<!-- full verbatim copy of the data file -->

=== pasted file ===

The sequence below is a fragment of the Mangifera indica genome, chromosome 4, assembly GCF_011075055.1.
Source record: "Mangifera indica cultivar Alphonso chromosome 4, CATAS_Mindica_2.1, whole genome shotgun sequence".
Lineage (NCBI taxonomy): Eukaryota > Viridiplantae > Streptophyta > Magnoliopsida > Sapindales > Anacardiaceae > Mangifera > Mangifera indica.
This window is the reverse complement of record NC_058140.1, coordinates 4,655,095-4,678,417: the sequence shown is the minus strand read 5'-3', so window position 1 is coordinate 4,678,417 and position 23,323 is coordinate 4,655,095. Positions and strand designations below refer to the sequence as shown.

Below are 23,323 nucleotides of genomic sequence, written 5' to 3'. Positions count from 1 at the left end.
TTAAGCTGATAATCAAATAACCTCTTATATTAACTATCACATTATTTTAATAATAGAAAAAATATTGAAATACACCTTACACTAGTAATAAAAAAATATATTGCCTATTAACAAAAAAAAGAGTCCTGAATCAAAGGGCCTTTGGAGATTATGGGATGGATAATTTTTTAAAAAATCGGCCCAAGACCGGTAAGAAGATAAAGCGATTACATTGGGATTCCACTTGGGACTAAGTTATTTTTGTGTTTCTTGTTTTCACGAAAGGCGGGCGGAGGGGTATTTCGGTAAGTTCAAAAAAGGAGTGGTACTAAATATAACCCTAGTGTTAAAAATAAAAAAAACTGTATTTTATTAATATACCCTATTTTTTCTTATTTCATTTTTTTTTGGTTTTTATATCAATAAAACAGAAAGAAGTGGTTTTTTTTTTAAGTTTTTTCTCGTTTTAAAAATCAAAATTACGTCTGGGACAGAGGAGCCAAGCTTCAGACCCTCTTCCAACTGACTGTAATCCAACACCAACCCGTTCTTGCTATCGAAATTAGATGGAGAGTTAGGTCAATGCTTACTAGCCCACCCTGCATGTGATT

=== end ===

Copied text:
The sequence below is a fragment of the Mangifera indica genome, chromosome 4, assembly GCF_011075055.1.
Source record: "Mangifera indica cultivar Alphonso chromosome 4, CATAS_Mindica_2.1, whole genome shotgun sequence".
Lineage (NCBI taxonomy): Eukaryota > Viridiplantae > Streptophyta > Magnoliopsida > Sapindales > Anacardiaceae > Mangifera > Mangifera indica.
This window is the reverse complement of record NC_058140.1, coordinates 4,655,095-4,678,417: the sequence shown is the minus strand read 5'-3', so window position 1 is coordinate 4,678,417 and position 23,323 is coordinate 4,655,095. Positions and strand designations below refer to the sequence as shown.

Below are 23,323 nucleotides of genomic sequence, written 5' to 3'. Positions count from 1 at the left end.
TTAAGCTGATAATCAAATAACCTCTTATATTAACTATCACATTATTTTAATAATAGAAAAAATATTGAAATACACCTTACACTAGTAATAAAAAAATATATTGCCTATTAACAAAAAAAAGAGTCCTGAATCAAAGGGCCTTTGGAGATTATGGGATGGATAATTTTTTAAAAAATCGGCCCAAGACCGGTAAGAAGATAAAGCGATTACATTGGGATTCCACTTGGGACTAAGTTATTTTTGTGTTTCTTGTTTTCACGAAAGGCGGGCGGAGGGGTATTTCGGTAAGTTCAAAAAAGGAGTGGTACTAAATATAACCCTAGTGTTAAAAATAAAAAAAACTGTATTTTATTAATATACCCTATTTTTTCTTATTTCATTTTTTTTTGGTTTTTATATCAATAAAACAGAAAGAAGTGGTTTTTTTTTTAAGTTTTTTCTCGTTTTAAAAATCAAAATTACGTCTGGGACAGAGGAGCCAAGCTTCAGACCCTCTTCCAACTGACTGTAATCCAACACCAACCCGTTCTTGCTATCGAAATTAGATGGAGAGTTAGGTCAATGCTTACTAGCCCACCCTGCATGTGATT